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Does diet quality mediate socioeconomic differences in metabolic syndrome in the French West Indies?

Zoé Colombet 1 Marlène Perignon 1 Benoît Salanave 2 Edwige Landais 3 Yves Martin-Prével 3 Benjamin Allès 2 Sophie Drogue 1 Marie-Josephe Amiot 1 Caroline Méjean 1
2 CRESS - U1153 - Equipe 3: EREN- Equipe de Recherche en Epidémiologie Nutritionnelle
UP13 - Université Paris 13, INRA - Institut National de la Recherche Agronomique, CNAM - Conservatoire National des Arts et Métiers [CNAM], CRESS (U1153 / UMR_A_1125 / UMR_S_1153) - Centre de Recherche Épidémiologie et Statistique Sorbonne Paris Cité
Abstract : Background:Obesity and metabolic diseases represent a major health burden in the Caribbean, particularly since a large part of the population is disadvantaged. However, socioeconomic inequalities in chronic diseases are poorly explored in this region, and the contribution of diet to explain these inequalities has not yet been studied. We investigated the association between socioeconomic position and the prevalence of metabolic syndrome (MetS), and explored whether this association was mediated by diet quality in the French West Indies.Methods:This cross-sectional analysis included 1,144 adults (≥16 y) from a multistage sampling survey, representative of the Guadeloupean and Martinican population. The prevalence of MetS was assessed using the Joint Interim Statement. Dietary intakes were estimated using 24hours dietary recalls, and diet quality was assessed through the Diet Quality Index-International (DQI-I). Associations between socioeconomic indicators (education, employment, social assistance benefits) and prevalence of MetS, and the potential mediating effect of diet quality in this association were assessed using multivariable logistic regression models adjusted for sociodemographic factors.Results:MetS prevalence adjusted for age and sex was 21% and 30% among Guadeloupean and Martinican, respectively. Compared to those with a high education level, low- and middle-educated subjects were more likely to be at risk of MetS (OR = 1.9; 95%CI = [1.0-3.6] and OR = 2.7; 95%CI = [1.4-5.1], respectively), as were recipients of social assistance benefits compared to non-recipients (OR = 2.2; 95%CI = [1.1-4.2]). The DQI-I explained 11% of the overall variation in MetS due to education.Conclusions:Socioeconomic inequalities in MetS prevalence were found in a Caribbean population but diet quality contributed only to socioeconomic inequalities due to education. Future public health measures need to target specifically populations with limited financial resources and low education.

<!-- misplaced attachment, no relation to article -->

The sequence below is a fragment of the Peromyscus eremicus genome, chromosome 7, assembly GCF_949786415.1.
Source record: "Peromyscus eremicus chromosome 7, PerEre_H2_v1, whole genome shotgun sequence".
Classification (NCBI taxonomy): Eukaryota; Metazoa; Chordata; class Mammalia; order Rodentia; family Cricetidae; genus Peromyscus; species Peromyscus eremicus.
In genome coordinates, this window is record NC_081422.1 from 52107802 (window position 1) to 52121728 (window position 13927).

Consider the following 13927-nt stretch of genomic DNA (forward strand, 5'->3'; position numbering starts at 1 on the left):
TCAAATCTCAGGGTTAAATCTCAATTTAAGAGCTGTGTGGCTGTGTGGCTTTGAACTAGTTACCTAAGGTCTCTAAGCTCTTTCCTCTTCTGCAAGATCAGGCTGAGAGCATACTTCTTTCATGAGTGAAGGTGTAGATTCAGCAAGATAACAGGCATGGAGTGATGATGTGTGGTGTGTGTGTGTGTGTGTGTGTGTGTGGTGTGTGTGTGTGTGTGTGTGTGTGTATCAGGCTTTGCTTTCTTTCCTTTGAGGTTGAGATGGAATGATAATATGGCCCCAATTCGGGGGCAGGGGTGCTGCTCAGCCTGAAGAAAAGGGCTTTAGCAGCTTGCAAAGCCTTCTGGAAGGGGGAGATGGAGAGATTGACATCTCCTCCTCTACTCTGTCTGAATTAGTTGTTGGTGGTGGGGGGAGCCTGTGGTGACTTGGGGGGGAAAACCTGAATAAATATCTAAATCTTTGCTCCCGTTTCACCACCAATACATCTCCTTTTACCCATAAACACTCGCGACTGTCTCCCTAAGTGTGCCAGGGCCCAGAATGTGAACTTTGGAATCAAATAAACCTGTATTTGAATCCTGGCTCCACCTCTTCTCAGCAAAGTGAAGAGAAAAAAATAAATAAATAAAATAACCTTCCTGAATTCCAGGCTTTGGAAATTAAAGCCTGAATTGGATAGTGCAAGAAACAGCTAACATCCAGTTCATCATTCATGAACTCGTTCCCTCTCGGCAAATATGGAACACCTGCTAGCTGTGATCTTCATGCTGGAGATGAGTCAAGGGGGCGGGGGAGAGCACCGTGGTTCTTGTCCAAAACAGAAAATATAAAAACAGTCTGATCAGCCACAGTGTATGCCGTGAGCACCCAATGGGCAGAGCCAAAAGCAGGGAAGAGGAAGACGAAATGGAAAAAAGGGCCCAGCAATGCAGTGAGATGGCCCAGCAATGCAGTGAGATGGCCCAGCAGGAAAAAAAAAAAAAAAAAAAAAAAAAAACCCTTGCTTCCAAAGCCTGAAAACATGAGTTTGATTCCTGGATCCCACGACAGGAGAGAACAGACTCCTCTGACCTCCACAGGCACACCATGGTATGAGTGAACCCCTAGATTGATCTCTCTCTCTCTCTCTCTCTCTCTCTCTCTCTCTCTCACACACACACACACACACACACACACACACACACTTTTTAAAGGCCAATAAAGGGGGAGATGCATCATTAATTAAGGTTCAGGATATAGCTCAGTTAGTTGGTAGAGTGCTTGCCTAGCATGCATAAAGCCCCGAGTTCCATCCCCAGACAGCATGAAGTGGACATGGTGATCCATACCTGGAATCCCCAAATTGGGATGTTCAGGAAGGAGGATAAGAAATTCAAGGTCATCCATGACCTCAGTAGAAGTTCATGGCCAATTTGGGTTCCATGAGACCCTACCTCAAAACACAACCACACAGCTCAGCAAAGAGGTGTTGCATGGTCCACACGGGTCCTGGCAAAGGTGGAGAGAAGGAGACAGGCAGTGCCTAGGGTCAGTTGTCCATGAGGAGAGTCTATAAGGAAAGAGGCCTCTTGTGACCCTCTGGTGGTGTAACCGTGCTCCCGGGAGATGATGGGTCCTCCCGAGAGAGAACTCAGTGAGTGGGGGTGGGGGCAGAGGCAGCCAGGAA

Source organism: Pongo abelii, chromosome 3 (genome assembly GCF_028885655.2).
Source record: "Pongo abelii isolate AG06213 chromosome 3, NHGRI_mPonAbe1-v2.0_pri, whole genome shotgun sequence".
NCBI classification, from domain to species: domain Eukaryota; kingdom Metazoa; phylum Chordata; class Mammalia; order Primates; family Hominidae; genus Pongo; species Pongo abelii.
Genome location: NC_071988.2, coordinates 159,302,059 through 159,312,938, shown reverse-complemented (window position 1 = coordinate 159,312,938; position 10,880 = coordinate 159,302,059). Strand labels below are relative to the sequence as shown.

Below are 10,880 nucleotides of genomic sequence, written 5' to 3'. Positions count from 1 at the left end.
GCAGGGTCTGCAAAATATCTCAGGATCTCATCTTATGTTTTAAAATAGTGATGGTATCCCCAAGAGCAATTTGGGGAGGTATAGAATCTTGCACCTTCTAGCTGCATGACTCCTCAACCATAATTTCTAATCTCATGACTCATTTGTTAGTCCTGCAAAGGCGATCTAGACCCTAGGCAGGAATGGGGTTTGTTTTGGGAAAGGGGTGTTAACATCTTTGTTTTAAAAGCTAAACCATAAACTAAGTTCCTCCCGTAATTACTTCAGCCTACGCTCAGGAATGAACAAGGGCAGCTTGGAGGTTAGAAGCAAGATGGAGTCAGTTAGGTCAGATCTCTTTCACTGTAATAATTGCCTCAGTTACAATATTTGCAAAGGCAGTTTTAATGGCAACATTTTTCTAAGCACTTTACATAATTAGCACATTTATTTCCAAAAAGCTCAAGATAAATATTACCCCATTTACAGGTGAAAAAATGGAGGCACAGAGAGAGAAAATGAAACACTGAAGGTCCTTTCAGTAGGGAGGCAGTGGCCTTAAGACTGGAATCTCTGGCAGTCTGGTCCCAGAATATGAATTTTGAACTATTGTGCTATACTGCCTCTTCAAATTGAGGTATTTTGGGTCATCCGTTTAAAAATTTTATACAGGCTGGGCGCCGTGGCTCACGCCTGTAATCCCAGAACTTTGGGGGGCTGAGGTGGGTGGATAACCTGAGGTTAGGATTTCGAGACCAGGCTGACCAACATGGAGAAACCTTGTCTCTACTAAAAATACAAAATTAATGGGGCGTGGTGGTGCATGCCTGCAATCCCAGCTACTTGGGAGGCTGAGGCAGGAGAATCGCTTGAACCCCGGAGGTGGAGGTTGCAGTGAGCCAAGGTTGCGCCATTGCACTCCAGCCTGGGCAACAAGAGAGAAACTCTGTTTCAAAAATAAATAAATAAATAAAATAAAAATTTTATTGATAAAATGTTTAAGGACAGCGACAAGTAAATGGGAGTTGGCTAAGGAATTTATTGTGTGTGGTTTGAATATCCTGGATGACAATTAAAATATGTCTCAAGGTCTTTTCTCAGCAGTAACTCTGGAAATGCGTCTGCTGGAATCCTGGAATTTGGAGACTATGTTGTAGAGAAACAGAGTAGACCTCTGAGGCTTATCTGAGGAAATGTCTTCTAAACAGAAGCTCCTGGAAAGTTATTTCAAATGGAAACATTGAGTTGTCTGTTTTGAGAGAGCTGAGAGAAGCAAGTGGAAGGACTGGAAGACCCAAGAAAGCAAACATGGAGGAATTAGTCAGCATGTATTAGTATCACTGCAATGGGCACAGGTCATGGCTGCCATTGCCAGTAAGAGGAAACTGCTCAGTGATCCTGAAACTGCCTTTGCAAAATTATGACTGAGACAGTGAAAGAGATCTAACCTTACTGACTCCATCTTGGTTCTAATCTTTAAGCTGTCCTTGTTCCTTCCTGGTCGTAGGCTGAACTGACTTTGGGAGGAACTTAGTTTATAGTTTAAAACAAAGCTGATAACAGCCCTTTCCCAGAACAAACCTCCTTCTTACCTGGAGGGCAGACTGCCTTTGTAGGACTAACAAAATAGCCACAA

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https://hal.inrae.fr/hal-02962283
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Submitted on : Friday, October 9, 2020 - 10:01:58 AM
Last modification on : Tuesday, May 18, 2021 - 2:58:04 PM

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Zoé Colombet, Marlène Perignon, Benoît Salanave, Edwige Landais, Yves Martin-Prével, et al.. Does diet quality mediate socioeconomic differences in metabolic syndrome in the French West Indies?. 12th European Public Health Conference Building bridges for solidarity and public health, Nov 2019, Marseille, France. ⟨10.1093/eurpub/ckz186.604⟩. ⟨hal-02962283⟩

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